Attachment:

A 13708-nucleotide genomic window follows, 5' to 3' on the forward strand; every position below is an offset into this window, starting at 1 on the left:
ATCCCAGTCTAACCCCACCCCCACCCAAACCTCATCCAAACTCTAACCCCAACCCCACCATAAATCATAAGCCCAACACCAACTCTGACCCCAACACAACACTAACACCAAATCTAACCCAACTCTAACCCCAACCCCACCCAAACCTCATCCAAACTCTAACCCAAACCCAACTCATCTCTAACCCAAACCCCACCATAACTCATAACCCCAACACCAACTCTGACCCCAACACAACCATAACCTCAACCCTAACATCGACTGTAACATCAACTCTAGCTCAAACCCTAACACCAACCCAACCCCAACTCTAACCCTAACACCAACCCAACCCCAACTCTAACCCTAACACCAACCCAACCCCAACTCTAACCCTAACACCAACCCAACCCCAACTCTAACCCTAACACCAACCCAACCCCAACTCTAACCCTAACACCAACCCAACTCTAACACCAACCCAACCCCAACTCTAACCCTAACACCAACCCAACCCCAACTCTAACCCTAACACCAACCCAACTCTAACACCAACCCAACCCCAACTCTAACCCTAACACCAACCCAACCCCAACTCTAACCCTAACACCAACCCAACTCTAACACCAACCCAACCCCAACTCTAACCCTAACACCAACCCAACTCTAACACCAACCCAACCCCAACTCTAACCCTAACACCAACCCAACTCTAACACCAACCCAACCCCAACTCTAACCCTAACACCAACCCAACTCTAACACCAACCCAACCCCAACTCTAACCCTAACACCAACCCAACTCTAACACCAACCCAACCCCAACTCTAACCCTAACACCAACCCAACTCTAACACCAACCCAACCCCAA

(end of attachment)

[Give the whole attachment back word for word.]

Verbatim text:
A 13708-nucleotide genomic window follows, 5' to 3' on the forward strand; every position below is an offset into this window, starting at 1 on the left:
ATCCCAGTCTAACCCCACCCCCACCCAAACCTCATCCAAACTCTAACCCCAACCCCACCATAAATCATAAGCCCAACACCAACTCTGACCCCAACACAACACTAACACCAAATCTAACCCAACTCTAACCCCAACCCCACCCAAACCTCATCCAAACTCTAACCCAAACCCAACTCATCTCTAACCCAAACCCCACCATAACTCATAACCCCAACACCAACTCTGACCCCAACACAACCATAACCTCAACCCTAACATCGACTGTAACATCAACTCTAGCTCAAACCCTAACACCAACCCAACCCCAACTCTAACCCTAACACCAACCCAACCCCAACTCTAACCCTAACACCAACCCAACCCCAACTCTAACCCTAACACCAACCCAACCCCAACTCTAACCCTAACACCAACCCAACCCCAACTCTAACCCTAACACCAACCCAACTCTAACACCAACCCAACCCCAACTCTAACCCTAACACCAACCCAACCCCAACTCTAACCCTAACACCAACCCAACTCTAACACCAACCCAACCCCAACTCTAACCCTAACACCAACCCAACCCCAACTCTAACCCTAACACCAACCCAACTCTAACACCAACCCAACCCCAACTCTAACCCTAACACCAACCCAACTCTAACACCAACCCAACCCCAACTCTAACCCTAACACCAACCCAACTCTAACACCAACCCAACCCCAACTCTAACCCTAACACCAACCCAACTCTAACACCAACCCAACCCCAACTCTAACCCTAACACCAACCCAACTCTAACACCAACCCAACCCCAACTCTAACCCTAACACCAACCCAACTCTAACACCAACCCAACCCCAA